126.96.36.199 | Message modified by user rosalita208 7/2/2012, 10:36 pm
Awhile ago I wrote about a horse that bucked in the arena, or at least was kicking out pretty hard. It's been almost two months. So we've had two chiropractic treatments and two massages on our little friend, and he has been blessed by both practitioners as feeling good. Vet has seen him also. We've given him pretty much a semi-layoff to relax while he's been having these beauty treatments.
Our little friend still puts up a fit after about 20 minutes of riding in the arena. (Never fusses on the trail.) I just wanted to give this update for people who felt a horse only bucked or kicked out due to physical issues. This horse has been certified by vet, masseuse and chiro as not having physical issues. Still bucking when he decides his time is up in the arena. He's not being ridden hard in the arena, either. Just trotting nicely in varied patterns, usually with other horses, alternating with walking. He's not confused. He knows what you are asking, because he will do it nicely for about 20 minutes, then quits by throwing a fit. He's far from tired out. He gets walking rest breaks between the trotting. We're not even cantering on him.
Anyway, the plan is to keep working the horse on trail as much as possible, and continue having good experiences in the arena, and trying to extend those arena experiences timewise, little by little.
But at some point, I have to say, instead of having the horse decide when to quit the lesson by bucking, we will need to address the decision this horse is making to end the arena work on its timetable by deciding to kick out, run sideways and do all out it can to quit the rider after about 20 minutes. Otherwise this horse is just not safe. The rider will go along fine and then screw you, horse throws a little fit, which becomes a bigger fit, if rider continues to cue him forward when he has decided he's done. This is a pretty deeply embedded issue in this guy. And I think quitting when he says quit is only going to make it worse.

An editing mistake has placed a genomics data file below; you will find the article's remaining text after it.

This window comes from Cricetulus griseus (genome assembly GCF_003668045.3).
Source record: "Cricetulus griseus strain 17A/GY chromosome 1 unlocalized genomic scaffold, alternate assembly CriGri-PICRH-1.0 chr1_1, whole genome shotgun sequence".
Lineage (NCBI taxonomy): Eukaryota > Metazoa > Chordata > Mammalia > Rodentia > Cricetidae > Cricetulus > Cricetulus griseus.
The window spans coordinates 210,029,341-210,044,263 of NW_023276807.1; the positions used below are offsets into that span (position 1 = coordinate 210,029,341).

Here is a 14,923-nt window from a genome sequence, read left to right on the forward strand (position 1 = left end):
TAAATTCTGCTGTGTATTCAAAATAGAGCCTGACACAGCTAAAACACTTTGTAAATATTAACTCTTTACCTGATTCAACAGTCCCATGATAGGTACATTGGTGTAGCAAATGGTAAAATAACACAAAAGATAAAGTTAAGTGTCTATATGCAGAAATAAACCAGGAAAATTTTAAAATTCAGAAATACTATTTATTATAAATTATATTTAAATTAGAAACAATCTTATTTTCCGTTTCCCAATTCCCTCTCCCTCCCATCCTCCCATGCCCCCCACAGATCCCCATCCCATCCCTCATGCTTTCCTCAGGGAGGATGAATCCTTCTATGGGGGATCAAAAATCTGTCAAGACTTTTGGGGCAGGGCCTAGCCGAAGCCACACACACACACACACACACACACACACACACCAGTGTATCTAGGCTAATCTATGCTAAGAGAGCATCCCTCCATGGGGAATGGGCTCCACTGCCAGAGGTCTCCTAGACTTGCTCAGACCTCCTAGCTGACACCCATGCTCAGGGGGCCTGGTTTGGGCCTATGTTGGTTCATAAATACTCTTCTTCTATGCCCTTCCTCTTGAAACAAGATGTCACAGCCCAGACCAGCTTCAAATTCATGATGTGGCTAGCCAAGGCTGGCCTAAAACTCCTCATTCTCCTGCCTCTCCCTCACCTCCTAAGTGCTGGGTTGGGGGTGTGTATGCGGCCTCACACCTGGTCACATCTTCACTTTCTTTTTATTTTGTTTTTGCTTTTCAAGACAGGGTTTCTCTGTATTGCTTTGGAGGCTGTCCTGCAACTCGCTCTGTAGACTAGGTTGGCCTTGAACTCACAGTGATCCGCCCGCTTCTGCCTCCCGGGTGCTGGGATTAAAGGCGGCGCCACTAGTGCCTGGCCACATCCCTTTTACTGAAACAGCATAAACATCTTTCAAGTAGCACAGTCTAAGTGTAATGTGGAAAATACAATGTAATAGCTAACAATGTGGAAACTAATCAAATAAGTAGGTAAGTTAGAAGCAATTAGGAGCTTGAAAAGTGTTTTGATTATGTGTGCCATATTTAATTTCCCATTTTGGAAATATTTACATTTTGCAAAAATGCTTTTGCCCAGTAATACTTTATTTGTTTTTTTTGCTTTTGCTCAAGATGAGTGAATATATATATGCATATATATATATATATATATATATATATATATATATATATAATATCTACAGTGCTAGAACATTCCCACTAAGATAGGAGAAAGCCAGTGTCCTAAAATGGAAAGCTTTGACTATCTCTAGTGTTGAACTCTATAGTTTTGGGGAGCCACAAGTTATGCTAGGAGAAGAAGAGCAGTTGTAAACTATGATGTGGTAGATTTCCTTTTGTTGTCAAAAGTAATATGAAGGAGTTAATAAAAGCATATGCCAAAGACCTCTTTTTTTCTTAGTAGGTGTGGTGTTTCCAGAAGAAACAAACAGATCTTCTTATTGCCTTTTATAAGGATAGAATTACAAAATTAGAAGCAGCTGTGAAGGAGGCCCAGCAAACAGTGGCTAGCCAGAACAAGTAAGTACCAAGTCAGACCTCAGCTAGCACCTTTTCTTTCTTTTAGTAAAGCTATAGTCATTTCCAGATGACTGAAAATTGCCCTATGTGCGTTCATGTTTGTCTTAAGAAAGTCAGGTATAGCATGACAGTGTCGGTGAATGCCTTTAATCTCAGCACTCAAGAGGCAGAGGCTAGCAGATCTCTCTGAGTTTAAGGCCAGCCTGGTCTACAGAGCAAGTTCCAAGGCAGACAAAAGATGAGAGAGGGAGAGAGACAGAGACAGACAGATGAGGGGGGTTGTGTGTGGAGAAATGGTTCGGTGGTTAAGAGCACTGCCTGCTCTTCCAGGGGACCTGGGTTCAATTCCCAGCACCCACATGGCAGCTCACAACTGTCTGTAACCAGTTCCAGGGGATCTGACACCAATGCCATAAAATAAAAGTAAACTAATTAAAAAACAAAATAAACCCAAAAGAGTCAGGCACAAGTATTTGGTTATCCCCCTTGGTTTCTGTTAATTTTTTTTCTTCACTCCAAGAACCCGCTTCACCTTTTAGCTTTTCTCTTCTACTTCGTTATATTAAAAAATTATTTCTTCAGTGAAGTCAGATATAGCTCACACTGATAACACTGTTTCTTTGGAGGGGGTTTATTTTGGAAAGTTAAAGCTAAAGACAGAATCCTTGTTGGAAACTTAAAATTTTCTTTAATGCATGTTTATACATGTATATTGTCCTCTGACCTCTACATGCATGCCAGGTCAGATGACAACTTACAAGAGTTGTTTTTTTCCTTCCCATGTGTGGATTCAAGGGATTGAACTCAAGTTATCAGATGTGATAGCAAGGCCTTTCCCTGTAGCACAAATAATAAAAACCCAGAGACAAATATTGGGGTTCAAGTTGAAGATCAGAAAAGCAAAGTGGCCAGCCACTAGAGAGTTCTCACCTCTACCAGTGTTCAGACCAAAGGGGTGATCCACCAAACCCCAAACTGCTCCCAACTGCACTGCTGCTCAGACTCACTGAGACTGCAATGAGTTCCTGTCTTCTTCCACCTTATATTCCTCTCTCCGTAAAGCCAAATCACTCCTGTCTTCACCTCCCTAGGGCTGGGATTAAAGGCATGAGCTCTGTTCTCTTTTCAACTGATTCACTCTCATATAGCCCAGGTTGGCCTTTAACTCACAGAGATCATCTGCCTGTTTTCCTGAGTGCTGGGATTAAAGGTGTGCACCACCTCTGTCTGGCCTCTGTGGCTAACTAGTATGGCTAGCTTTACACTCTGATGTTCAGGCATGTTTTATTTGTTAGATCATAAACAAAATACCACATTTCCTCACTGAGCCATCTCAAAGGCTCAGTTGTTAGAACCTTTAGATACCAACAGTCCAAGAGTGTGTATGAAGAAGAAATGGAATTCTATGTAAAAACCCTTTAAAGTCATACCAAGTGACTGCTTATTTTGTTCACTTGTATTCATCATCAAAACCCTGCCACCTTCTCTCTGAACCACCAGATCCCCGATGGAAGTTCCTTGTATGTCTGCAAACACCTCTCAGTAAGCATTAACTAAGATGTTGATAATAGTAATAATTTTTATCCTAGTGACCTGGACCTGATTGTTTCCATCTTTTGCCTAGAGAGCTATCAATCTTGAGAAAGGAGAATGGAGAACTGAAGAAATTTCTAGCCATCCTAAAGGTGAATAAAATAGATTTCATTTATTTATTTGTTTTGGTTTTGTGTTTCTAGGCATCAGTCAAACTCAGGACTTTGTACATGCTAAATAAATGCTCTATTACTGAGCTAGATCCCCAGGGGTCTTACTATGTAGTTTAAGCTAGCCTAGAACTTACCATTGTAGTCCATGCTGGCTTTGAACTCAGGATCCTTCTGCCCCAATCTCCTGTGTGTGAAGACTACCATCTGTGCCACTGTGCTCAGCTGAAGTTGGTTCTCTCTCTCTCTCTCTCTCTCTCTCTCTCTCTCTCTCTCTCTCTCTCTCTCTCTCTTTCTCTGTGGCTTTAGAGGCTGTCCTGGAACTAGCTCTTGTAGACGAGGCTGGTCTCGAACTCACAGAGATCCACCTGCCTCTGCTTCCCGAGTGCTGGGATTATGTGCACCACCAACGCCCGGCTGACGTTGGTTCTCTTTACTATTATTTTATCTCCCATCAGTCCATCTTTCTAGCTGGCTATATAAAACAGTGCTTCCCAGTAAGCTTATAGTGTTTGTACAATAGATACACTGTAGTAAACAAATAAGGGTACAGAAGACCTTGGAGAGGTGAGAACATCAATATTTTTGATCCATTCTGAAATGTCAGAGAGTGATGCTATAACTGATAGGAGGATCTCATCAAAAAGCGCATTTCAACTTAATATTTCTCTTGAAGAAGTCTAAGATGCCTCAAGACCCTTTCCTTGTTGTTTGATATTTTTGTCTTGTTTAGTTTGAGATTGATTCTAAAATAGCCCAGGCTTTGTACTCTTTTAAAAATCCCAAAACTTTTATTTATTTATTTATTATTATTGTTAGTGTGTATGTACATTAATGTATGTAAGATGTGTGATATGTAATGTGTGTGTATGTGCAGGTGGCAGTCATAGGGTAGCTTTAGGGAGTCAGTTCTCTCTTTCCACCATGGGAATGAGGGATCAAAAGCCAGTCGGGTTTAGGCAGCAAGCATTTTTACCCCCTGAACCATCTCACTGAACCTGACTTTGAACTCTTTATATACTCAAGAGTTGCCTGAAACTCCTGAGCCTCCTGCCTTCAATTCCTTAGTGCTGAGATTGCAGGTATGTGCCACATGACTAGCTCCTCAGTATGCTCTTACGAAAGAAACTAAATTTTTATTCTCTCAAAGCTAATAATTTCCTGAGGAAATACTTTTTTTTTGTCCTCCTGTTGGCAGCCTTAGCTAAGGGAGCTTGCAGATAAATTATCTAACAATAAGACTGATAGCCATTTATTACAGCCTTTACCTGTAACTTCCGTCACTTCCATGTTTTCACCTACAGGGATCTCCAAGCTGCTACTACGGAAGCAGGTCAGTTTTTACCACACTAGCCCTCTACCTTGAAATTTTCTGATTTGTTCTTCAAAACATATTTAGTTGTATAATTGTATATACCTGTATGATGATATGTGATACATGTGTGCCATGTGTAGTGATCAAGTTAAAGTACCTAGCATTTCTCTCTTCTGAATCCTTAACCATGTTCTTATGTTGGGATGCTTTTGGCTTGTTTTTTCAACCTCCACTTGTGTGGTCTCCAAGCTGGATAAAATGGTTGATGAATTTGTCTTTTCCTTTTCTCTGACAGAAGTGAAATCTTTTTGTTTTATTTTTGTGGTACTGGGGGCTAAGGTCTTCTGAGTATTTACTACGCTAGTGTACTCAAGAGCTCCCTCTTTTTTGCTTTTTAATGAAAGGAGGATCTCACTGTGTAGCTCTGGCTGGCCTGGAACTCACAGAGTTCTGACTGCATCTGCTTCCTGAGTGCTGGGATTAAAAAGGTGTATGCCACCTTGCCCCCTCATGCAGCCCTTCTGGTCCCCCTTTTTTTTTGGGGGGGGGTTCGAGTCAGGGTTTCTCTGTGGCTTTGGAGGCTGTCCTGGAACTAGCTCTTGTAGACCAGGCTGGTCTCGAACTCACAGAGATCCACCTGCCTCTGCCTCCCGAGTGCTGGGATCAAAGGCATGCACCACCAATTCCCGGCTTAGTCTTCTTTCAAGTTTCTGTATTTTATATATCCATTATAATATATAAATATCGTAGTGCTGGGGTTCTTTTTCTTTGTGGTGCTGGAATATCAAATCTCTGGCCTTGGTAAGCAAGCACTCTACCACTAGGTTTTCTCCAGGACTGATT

Escalating into a fight isn't the answer either. But we have to end on him doing the right thing, not we leave the arena after you threw a fit and you got your way. Winter is coming. We won't always be able to exercise him by riding on the trail like we can now. When it's raining he's going to have to get worked in the arena.
I've been watching the Chris Cox videos on dealing with a bucking horse. He says some horses just get in the habit of bucking for whatever reason. Either it's in their nature or it's worked for them as a strategy to end the work session. I believe Chris Cox has a good approach. You need to teach a horse to make good decisions ie not bucking, even when the horse is feeling a little bored, a little bothered, or gets tired of complying with your reasonable requests. You've got to find the place where he's a little uncomfortable, resorts to the bucking, but then teach the horse that it's an ineffective strategy. Only when he complies and acts nicely does the work stop. Not to shut the horse down, but to get him to make a better choice. Be with the person and end on a good note together.
This is expert level retraining and relaying of the foundation.
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